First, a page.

Signatures gathered for coastal initiative

Deadline Jan. 17 to submit petitions for 2012 ballot

Forget watching football games or other traditional holiday activities. One of several sponsors of an initiative petition seeking voter-approval for an Alaska Coastal Management Program, Mako Haggerty was busy gathering signatures.


Haggerty, who owns Mako’s Water Taxi and represents the southern peninsula on the Kenai Peninsula Borough Assembly, and other signature-gatherers across the state have until Jan. 17, the day the Legislature convenes, to obtain and submit to the Alaska Division of Elections the necessary 25,875 signatures of qualified voters in order for the initiative to be on the 2012 primary election ballot, said Carol Thompson, division absentee and petition manager.

“It went pretty well,” said Haggerty of the number of shoppers who stopped on their way in or out of a local grocery store to add their names to his petition booklet. Even better were those asking for their very own booklets to pass around to guests at holiday parties.

On June 30, 2011, Alaska’s Coastal Management Program came to an end after the Legislature and governor failed to agree on an extension for the state program established in 1977 as part of a voluntary partnership between the federal government and the nation’s coastal and Great Lake states and territories. The Alaska Sea Party, a statewide grassroots organization of which Haggerty is a volunteer, supports re-establishment of a coastal management program that:

• Gives Alaskans a voice in coastal development;

• Balances competing demands on coastal resources and uses;

• Gives the state power over federal decisions involving coastal development;

• Creates a coordinated permit review process.

Without such a program, Alaskans have lost their role managing an area comprising 38 percent of the nation’s shoreline, says Haggerty. The Kenai Peninsula Borough alone has 2,536 miles of shoreline and a coastal area measured at 11,202 square miles.

“Without this, all we can do is sit in the waiting room until the developers come up with their own plans,” said Haggerty. “There are 34 participating states and territories in the coastal management program. Alaska isn’t one of them and we have more than a third of the entire coastline of the United States.”

Alaska is, in fact, the only coastal state to lack such a program, according to Glenn Gray of Juneau, who has spent eight years consulting on coastal management issues in Northern and Western Alaska, 11 years working in the state program prior to its demise and volunteers with the Alaska Sea Party.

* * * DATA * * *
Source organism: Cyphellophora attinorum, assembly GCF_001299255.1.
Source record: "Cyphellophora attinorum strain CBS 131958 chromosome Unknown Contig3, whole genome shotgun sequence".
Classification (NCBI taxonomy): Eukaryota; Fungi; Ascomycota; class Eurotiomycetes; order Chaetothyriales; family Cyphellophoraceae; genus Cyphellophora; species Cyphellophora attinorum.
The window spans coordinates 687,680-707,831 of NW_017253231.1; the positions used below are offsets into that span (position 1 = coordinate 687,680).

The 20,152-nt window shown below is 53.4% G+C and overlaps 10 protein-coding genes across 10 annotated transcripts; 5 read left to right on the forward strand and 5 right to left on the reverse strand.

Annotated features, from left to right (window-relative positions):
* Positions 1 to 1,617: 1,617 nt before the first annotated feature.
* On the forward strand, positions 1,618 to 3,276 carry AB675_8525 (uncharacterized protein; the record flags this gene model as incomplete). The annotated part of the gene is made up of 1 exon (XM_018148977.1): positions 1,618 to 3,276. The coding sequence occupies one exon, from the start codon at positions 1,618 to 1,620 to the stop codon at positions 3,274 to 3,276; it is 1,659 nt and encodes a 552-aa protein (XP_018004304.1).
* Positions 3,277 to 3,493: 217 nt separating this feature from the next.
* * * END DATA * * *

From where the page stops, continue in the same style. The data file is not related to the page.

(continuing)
“There’s no other program like this that states can assert their state’s rights. Once the program went away, now the state can’t require oil and gas activities to be consistent with coastal management standards, including Department of Environmental Conservation laws, which are generally a little more comprehensive than federal laws,” said Gray.

Susan Haymes, legislative analyst for the state’s Legislative Research Services, noted that consequence as well as others in a report on the program’s demise she prepared in February 2011.

“For example, the state would not be part of the formal review process or be able to formally comment on federal projects like Outer Continental Shelf oil and gas leases, timber sales in the Tongass National Forest, or oil leases under the Bureau of Land Management jurisdiction,” wrote Haymes.

Also lost are federal grant funds amounting to approximately $2.5 million annually according to Haymes.

Another loss is the program’s coastal project questionnaire that helped “guide a project applicant through the permitting process,” said Tom Crawford of the state’s Office of Project Management and Permitting. “It helped a project applicant understand what permits the projects would likely require ... and who the people were that they needed to talk to, both state, federal and local governments.”

Crawford said his office is working to create a similar document that would apply statewide, “not just coastal regions, but all of Alaska.” That document has not been finalized.

Loss of the program also means “the potential for an increase in third-party litigation of development permits,” as well as the loss of the state’s ability to permit deep-water ports, according to Rep. Paul Seaton, R-Homer.

During the last legislative session, Senate Bill 45 and House Bill 106 were submitted at the request of Gov. Sean Parnell to extend the Alaska’s coastal management program. Support for extending the program came from around the state, including Resolution 2011-005 from the Kenai Peninsula Borough.

Numerous changes were made to the original legislation. What began as a one-page document grew to more than eight pages by session’s end. After the Legislature failed to reach an agreement before adjourning in May and again during the special session in June, the program expired June 30.

Jerome Selby, mayor of the Kodiak Island Borough and supporter of the initiative, hasn’t given up on the Legislature reaching agreement.

“Our objective is to have a program for the state of Alaska, and there’s a couple of ways to do that. Our preferred way is to have the Legislature go through the normal process, have hearings around the state and get a lot of public input and develop a coastal program that really works for Alaska’s people. As backup, if they don’t address it, we’ll put it on the ballot and let the people of Alaska decide,” said Selby, adding, “I don’t think the people of Alaska realize they’re being closed out of the federal decision-making process.”


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